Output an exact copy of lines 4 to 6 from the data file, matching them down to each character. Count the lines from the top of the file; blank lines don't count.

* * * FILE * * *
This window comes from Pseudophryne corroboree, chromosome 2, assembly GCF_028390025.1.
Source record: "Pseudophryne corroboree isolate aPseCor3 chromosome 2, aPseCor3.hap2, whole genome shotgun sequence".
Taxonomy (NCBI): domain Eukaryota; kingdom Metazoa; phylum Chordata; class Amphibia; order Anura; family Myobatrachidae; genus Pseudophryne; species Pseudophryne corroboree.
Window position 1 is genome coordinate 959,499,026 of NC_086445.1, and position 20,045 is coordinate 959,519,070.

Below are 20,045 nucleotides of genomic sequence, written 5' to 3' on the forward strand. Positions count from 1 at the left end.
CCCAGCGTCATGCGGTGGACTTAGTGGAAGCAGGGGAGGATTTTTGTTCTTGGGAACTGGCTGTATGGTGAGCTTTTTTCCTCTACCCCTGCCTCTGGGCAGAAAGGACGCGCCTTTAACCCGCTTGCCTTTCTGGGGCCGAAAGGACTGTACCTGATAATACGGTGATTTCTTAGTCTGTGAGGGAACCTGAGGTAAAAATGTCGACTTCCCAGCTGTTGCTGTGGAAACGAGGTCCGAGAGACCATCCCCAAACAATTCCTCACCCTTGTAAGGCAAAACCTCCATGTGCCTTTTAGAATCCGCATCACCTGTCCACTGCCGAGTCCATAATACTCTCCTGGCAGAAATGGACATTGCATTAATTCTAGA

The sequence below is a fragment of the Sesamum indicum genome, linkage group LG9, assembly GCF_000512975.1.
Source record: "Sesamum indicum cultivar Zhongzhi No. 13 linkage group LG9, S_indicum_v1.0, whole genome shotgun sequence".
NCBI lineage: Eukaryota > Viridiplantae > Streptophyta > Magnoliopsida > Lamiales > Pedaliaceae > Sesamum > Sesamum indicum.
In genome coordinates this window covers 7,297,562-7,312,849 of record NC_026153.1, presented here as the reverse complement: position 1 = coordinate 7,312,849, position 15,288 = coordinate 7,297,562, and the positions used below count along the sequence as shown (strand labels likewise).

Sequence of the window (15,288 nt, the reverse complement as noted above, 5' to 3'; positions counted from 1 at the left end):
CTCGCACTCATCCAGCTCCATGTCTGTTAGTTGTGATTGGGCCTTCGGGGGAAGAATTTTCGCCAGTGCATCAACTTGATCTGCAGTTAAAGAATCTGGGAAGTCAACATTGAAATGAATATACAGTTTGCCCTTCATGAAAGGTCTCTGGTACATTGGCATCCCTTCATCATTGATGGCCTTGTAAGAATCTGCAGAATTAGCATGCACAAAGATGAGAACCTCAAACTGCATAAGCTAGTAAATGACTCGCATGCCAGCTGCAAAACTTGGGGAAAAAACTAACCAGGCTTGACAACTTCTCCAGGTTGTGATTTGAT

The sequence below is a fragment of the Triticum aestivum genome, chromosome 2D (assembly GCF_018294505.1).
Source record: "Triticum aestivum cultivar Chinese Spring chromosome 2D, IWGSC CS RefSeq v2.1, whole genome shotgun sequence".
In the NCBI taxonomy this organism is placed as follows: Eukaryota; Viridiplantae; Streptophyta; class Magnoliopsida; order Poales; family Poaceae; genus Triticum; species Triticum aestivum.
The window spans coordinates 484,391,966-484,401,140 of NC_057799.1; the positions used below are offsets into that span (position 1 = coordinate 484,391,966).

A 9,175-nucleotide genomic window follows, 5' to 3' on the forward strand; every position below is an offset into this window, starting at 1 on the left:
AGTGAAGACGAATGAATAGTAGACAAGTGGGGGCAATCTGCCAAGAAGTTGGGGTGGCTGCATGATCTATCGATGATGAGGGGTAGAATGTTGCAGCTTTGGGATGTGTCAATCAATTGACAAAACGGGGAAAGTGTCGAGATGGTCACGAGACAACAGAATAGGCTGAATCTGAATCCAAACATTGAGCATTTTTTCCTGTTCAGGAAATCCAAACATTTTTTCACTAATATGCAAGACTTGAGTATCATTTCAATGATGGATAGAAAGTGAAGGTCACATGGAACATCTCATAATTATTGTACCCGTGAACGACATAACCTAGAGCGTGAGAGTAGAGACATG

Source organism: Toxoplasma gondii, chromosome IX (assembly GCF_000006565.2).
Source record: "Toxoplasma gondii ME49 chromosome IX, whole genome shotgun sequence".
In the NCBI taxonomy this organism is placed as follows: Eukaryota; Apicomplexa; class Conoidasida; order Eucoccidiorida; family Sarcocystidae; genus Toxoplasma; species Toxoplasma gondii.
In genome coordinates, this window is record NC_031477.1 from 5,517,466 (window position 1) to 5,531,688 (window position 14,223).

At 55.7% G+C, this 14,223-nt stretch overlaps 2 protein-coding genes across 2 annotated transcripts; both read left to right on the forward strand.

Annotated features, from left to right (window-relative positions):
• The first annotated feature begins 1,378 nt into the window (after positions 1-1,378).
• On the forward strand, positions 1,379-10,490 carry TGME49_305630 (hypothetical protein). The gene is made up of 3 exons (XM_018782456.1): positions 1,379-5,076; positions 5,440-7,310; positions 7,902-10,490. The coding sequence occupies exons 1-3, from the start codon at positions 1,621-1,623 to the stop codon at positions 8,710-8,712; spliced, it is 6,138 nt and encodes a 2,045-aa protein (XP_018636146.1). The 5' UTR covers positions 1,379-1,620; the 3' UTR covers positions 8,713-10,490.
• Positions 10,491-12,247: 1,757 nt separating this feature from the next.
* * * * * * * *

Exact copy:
Window position 1 is genome coordinate 959,499,026 of NC_086445.1, and position 20,045 is coordinate 959,519,070.

Below are 20,045 nucleotides of genomic sequence, written 5' to 3' on the forward strand. Positions count from 1 at the left end.
CCCAGCGTCATGCGGTGGACTTAGTGGAAGCAGGGGAGGATTTTTGTTCTTGGGAACTGGCTGTATGGTGAGCTTTTTTCCTCTACCCCTGCCTCTGGGCAGAAAGGACGCGCCTTTAACCCGCTTGCCTTTCTGGGGCCGAAAGGACTGTACCTGATAATACGGTGATTTCTTAGTCTGTGAGGGAACCTGAGGTAAAAATGTCGACTTCCCAGCTGTTGCTGTGGAAACGAGGTCCGAGAGACCATCCCCAAACAATTCCTCACCCTTGTAAGGCAAAACCTCCATGTGCCTTTTAGAATCCGCATCACCTGTCCACTGCCGAGTCCATAATACTCTCCTGGCAGAAATGGACATTGCATTAATTCTAGA